5 Steps to Breaking Free From Being the Family Scapegoat

2016-08-25
Everyone in my family is still married to their high school sweetheart. Not me.
Everyone in my family can supposedly hold their liquor. Not me.
Everyone in my family follows the rules. Not me.
Every kid in my family was raised to be a ‘good’ adult. Not me.
In fact, my mom is famous for saying that I “refused to be raised.”

The point is I’ve always been the black sheep in my family. Or the odd man out. The child who marched to the beat of her own drummer. Whatever you want to call it, I was it. This was, of course, all by design.

In a dysfunctional family, they call this person the scapegoat – the one made to bear the blame for others or to suffer in their place. It is the assigned role to one person who is considered a troublemaker, or the defiant and withdrawn family member.

Around 8 years old, I remember lying in bed late one night and overhearing my mom tell my soon-to-be step-dad that I was “special” as if it were a weird kind of special. It was said in a tone that wasn’t complimentary, more like, “Please forgive my daughter, she’s special.”

Excuse me, but it wasn’t so special that she was marrying a stranger we barely knew and expected us to call this new man “Dad.” But, hey, I guess that was just me being a difficult child.

Separating me or labeling me as different from the rest of the family was a tactic taken early on. I didn’t realize it as a youngster, but now I see that ‘black sheep’ or ‘odd man,” (or ‘special’ or ‘different’) are basically other terms to mean family scapegoat – the person blamed when something goes wrong. Within families, this person takes the heat or is held responsible for problems.

Everyone has a role to play in families, and there are many different family dynamic theories out there. I was the most sensitive and vulnerable, and I worried a lot. This made me an easy choice for scapegoat.

But on the stage of life, we don’t have to dwell in scapegoat-land for eternity. We can step away from the role of family scapegoat. Here are some things to remember if you really want to quit being the scapegoat:

You are not evil

Just because you call situations as you see them or have someone else’s number, so to speak, doesn’t mean you are bad. Scapegoats are often told they are difficult or bad and that they rock the boat to cause trouble. It isn’t true.

I wasn’t bad for questioning why I had to call a stranger “Dad” or why my mom would get married so soon after leaving my dad, who she lovingly called our “sperm donor.” I wasn’t bad for having failed marriages, even though my other family members have successful marriages. I wasn’t bad for performing poorly in school because of a crappy home environment. My advice: shed the guilt and resentment – it won’t serve you. In fact, for the sake of your own mental and physical health, let go of the grudges. Life is short.

You are lovable

You’ve spent a lot of time building your identity around being considered a bad or ‘mouthy kid.’ That negative image you’ve created takes a toll on your self-esteem and makes you feel insecure, unsafe and unlovable. It’s hard to maintain healthy relationships if you think that poorly of yourself. I’ve experienced this in many circumstances. I’m aware of it now and try to work on negative self-talk. Be kind to yourself.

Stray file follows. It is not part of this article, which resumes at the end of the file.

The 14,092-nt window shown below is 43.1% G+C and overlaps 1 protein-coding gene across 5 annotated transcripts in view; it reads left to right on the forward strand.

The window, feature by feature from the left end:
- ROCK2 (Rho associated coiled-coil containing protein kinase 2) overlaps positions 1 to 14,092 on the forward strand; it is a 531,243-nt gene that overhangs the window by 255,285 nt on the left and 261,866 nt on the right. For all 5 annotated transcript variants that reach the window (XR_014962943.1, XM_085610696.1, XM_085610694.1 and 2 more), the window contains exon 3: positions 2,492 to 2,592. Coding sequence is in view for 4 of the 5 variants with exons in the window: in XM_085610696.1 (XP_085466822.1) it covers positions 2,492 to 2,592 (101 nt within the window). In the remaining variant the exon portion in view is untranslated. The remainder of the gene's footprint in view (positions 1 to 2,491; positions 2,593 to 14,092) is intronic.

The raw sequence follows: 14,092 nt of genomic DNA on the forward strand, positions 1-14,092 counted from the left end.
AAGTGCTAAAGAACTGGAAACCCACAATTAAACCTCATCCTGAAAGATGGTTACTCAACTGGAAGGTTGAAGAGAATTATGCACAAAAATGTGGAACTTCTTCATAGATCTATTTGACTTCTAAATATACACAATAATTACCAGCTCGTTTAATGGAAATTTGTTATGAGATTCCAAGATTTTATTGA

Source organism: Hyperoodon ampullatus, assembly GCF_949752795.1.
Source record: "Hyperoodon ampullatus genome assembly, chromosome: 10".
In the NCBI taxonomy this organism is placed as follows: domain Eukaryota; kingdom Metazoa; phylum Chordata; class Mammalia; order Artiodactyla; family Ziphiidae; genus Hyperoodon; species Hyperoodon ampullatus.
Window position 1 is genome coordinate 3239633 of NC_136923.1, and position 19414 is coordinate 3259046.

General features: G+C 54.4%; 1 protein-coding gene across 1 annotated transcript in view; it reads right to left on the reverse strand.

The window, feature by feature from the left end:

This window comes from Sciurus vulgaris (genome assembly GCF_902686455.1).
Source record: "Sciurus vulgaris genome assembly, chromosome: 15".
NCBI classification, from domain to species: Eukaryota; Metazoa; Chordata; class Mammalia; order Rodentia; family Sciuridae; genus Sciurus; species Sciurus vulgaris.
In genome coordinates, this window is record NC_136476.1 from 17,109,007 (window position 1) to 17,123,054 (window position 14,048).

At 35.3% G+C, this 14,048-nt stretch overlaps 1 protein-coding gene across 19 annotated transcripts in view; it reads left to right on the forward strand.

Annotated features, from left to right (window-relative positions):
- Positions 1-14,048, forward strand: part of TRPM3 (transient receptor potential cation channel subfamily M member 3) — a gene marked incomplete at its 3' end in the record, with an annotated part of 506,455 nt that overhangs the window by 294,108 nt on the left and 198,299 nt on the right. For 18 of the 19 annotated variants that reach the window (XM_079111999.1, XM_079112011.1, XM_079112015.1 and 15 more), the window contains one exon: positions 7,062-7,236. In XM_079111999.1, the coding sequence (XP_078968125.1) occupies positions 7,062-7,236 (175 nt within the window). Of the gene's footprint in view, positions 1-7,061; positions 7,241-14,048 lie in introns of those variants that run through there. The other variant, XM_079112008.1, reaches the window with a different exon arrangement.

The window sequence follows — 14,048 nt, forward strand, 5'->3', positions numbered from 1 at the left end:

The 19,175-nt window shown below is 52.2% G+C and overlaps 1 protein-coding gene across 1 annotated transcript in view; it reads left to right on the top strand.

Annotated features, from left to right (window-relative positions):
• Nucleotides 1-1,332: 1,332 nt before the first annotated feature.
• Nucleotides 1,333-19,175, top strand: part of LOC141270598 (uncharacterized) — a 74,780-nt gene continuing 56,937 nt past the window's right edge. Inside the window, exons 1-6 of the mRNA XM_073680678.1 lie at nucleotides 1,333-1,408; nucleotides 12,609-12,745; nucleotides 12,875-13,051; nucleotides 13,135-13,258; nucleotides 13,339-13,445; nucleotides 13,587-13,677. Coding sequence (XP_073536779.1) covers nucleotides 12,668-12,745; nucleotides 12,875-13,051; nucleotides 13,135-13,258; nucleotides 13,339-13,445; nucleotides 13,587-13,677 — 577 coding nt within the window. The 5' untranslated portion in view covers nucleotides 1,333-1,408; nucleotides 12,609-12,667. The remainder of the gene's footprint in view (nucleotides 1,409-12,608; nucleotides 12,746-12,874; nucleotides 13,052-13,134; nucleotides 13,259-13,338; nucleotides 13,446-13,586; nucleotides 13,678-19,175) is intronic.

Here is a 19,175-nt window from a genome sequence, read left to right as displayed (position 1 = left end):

girl-with-phone-text

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Heal yourself

No one has to ‘get’ where you’re coming from. You could explain it until you’re blue in the face. Your peace of mind can’t come from validation from others or self-righteousness about what you’ve been through. You weren’t responsible for being scapegoated, so you don’t need to be that label anymore if you don’t want to. Slowly uncover your true self.

One of the things I asked my mom before she died was, ‘Do you have any regrets in life?’ I’m not sure what I expected her to say. She probably felt like I was baiting her. Maybe I was, thinking she’d come clean about her misdeeds. Her reply was simply ‘no’. But then she changed her mind to say: ‘The only regret I have is you and your sister did not make me a grandmother.’ Classic. I can laugh about that comment now. It doesn’t matter that she didn’t ‘get it.’

Forgive others

Scapegoats tend to see things as black and white, right or wrong. At least I do. I’m not going to force forgiveness if I haven’t properly grieved. However, I try to have compassion for my parents. Their own life circumstances made them emotionally checked out and neglectful.

They were financially in trouble and tried to hide it, but it became obvious with every bounced check that things weren’t quite as they appeared. It’s a process to heal, but hopefully, love, empathy, and forgiveness will take away some of the pain.

Stop being an idealist

No one is perfect. Humans are flawed. Have patience. Not everyone is going to live up to some clear cut or rigid standard you’ve created. Work on building healthy relationships with others, connect with them and accept them…flaws and all.

Remember: The term scapegoat comes from an interpretation of scripture. In Leviticus, the ritual begins with two goats, one was the chosen or sacrificed goat, and the other one was cast into the desert to carry the sins of others. The scapegoat is the one who got away.

Image Source: Flickr

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